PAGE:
Applications of empirical processes in learning theory : algorithmic stability and generalization bounds
Massachusetts Institute of Technology. Dept. of Brain and Cognitive Sciences.
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This thesis studies two key properties of learning algorithms: their generalization ability and their stability with respect to perturbations. To analyze these properties, we focus on concentration inequalities and tools from empirical process theory. We obtain theoretical results and demonstrate their applications to machine learning. First, we show how various notions of stability upper- and lower-bound the bias and variance of several estimators of the expected performance for general learning algorithms. A weak stability condition is shown to be equivalent to consistency of empirical risk minimization. The second part of the thesis derives tight performance guarantees for greedy error minimization methods - a family of computationally tractable algorithms. In particular, we derive risk bounds for a greedy mixture density estimation procedure. We prove that, unlike what is suggested in the literature, the number of terms in the mixture is not a bias-variance trade-off for the performance. The third part of this thesis provides a solution to an open problem regarding the stability of Empirical Risk Minimization (ERM). This algorithm is of central importance in Learning Theory.(cont.) By studying the suprema of the empirical process, we prove that ERM over Donsker classes of functions is stable in the L1 norm. Hence, as the number of samples grows, it becomes less and less likely that a perturbation of o(v/n) samples will result in a very different empirical minimizer. Asymptotic rates of this stability are proved under metric entropy assumptions on the function class. Through the use of a ratio limit inequality, we also prove stability of expected errors of empirical minimizers. Next, we investigate applications of the stability result. In particular, we focus on procedures that optimize an objective function, such as k-means and other clustering methods. We demonstrate that stability of clustering, just like stability of ERM, is closely related to the geometry of the class and the underlying measure. Furthermore, our result on stability of ERM delineates a phase transition between stability and instability of clustering methods. In the last chapter, we prove a generalization of the bounded-difference concentration inequality for almost-everywhere smooth functions. This result can be utilized to analyze algorithms which are almost always stable. Next, we prove a phase transition in the concentration of almost-everywhere smooth functions. Finally, a tight concentration of empirical errors of empirical minimizers is shown under an assumption on the underlying space.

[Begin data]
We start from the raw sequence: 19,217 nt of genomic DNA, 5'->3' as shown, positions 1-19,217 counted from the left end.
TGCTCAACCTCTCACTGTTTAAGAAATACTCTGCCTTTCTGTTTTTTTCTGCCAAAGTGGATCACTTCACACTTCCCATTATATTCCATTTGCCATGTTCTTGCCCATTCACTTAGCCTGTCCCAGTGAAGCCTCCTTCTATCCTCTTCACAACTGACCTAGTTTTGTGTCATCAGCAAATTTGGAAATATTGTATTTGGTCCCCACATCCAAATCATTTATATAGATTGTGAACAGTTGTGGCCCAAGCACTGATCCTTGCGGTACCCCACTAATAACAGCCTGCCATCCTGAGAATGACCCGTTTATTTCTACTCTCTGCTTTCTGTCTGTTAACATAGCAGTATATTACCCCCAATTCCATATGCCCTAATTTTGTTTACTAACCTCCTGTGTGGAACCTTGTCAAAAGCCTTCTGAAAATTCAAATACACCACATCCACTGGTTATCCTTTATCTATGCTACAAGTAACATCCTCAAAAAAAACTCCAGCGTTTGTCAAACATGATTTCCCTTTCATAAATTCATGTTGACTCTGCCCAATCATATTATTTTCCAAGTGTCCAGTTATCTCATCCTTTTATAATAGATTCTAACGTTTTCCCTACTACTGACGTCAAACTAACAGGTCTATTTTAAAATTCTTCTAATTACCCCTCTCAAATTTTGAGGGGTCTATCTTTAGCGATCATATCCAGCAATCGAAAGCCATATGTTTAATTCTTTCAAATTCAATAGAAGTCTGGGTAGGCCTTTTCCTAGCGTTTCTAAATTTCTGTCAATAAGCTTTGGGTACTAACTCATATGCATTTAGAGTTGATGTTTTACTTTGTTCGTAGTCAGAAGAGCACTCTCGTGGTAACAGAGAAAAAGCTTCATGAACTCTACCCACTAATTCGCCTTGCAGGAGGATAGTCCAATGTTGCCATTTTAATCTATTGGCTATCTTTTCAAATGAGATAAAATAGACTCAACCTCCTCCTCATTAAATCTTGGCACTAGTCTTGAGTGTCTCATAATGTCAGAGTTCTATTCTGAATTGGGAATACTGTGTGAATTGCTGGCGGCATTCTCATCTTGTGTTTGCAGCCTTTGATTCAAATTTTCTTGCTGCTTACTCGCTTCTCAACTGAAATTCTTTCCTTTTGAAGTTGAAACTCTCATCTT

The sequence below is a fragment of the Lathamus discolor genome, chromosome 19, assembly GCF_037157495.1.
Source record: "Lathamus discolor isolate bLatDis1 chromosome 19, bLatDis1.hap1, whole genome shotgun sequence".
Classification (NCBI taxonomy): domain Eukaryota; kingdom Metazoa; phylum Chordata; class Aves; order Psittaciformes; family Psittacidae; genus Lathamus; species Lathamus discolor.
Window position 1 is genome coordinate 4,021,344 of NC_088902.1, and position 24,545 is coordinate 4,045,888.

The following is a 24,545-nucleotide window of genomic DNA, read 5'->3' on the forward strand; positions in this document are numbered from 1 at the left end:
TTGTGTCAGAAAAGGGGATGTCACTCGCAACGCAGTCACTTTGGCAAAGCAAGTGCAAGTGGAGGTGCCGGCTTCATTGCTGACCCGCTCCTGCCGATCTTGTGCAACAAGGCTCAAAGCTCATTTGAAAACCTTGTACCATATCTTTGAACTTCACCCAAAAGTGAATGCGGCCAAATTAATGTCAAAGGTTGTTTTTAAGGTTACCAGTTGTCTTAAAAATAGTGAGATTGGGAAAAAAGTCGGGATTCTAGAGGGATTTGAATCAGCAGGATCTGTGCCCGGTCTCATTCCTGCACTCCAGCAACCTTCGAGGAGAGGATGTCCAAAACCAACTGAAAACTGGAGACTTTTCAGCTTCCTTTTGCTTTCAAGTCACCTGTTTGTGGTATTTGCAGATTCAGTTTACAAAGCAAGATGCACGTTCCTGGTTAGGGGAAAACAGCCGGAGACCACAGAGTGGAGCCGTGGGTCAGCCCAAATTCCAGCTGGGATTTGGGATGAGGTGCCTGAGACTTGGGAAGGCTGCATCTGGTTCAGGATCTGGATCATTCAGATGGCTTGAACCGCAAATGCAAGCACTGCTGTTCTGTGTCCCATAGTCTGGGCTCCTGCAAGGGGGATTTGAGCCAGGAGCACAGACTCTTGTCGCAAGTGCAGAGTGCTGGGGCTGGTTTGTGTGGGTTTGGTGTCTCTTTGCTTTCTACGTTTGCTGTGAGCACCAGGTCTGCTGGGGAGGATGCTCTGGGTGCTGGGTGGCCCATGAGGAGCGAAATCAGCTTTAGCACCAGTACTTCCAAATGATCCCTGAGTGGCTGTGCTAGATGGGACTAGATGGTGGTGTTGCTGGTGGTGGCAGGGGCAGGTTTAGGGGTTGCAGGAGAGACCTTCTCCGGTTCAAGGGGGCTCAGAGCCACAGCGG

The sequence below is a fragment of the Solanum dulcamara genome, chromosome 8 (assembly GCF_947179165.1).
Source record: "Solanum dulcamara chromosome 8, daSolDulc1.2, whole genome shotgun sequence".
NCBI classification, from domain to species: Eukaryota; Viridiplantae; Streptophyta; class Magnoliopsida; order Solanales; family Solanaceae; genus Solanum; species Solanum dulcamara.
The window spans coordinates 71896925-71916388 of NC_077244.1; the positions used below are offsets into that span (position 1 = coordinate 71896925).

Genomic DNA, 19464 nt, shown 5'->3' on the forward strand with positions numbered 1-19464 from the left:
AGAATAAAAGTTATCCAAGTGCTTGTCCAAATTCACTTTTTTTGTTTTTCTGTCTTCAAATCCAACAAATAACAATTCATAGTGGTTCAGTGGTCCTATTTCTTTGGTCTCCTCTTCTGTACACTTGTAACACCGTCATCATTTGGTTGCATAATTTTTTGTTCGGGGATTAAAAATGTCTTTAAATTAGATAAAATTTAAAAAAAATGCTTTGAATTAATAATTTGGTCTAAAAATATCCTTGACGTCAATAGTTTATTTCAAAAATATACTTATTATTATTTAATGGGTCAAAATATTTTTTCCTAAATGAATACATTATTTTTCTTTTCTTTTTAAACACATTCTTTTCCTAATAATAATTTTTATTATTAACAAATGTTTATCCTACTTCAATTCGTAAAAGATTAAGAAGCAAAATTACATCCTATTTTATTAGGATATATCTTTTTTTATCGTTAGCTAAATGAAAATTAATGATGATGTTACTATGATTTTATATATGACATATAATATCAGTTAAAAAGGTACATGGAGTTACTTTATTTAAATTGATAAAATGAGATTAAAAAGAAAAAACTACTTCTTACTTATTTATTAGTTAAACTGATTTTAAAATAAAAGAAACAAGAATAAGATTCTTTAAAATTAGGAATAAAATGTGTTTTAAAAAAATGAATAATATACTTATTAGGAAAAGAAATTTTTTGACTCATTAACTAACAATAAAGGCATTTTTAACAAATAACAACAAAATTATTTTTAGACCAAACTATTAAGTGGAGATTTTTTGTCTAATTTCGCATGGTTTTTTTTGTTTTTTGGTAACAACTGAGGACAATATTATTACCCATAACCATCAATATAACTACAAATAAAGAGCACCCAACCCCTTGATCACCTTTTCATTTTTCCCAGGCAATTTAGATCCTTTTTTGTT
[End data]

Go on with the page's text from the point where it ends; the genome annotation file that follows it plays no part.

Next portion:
Thesis (Ph. D.)--Massachusetts Institute of Technology, Dept. of Brain and Cognitive Sciences, 2006.Includes bibliographical references (p. 141-148).
DepartmentMassachusetts Institute of Technology. Dept. of Brain and Cognitive Sciences.
Massachusetts Institute of Technology
Brain and Cognitive Sciences.